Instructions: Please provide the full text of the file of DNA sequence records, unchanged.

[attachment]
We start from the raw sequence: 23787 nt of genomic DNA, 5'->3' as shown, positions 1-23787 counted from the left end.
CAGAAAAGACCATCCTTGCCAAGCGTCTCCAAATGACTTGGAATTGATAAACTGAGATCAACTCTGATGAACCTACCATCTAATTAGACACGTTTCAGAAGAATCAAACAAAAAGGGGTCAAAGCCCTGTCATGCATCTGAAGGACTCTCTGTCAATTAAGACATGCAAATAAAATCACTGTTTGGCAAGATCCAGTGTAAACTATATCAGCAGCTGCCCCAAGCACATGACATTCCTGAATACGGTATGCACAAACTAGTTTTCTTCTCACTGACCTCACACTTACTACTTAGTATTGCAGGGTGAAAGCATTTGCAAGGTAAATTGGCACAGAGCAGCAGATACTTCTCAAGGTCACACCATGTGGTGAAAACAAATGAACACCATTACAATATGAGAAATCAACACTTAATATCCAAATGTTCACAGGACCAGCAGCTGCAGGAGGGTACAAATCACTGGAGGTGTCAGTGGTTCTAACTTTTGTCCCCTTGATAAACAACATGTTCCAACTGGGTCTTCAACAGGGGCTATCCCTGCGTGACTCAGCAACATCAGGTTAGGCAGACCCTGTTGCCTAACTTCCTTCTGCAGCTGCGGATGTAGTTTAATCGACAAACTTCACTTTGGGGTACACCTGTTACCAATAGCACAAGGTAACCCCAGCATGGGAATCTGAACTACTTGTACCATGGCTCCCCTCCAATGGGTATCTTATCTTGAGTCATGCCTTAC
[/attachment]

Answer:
We start from the raw sequence: 23787 nt of genomic DNA, 5'->3' as shown, positions 1-23787 counted from the left end.
CAGAAAAGACCATCCTTGCCAAGCGTCTCCAAATGACTTGGAATTGATAAACTGAGATCAACTCTGATGAACCTACCATCTAATTAGACACGTTTCAGAAGAATCAAACAAAAAGGGGTCAAAGCCCTGTCATGCATCTGAAGGACTCTCTGTCAATTAAGACATGCAAATAAAATCACTGTTTGGCAAGATCCAGTGTAAACTATATCAGCAGCTGCCCCAAGCACATGACATTCCTGAATACGGTATGCACAAACTAGTTTTCTTCTCACTGACCTCACACTTACTACTTAGTATTGCAGGGTGAAAGCATTTGCAAGGTAAATTGGCACAGAGCAGCAGATACTTCTCAAGGTCACACCATGTGGTGAAAACAAATGAACACCATTACAATATGAGAAATCAACACTTAATATCCAAATGTTCACAGGACCAGCAGCTGCAGGAGGGTACAAATCACTGGAGGTGTCAGTGGTTCTAACTTTTGTCCCCTTGATAAACAACATGTTCCAACTGGGTCTTCAACAGGGGCTATCCCTGCGTGACTCAGCAACATCAGGTTAGGCAGACCCTGTTGCCTAACTTCCTTCTGCAGCTGCGGATGTAGTTTAATCGACAAACTTCACTTTGGGGTACACCTGTTACCAATAGCACAAGGTAACCCCAGCATGGGAATCTGAACTACTTGTACCATGGCTCCCCTCCAATGGGTATCTTATCTTGAGTCATGCCTTAC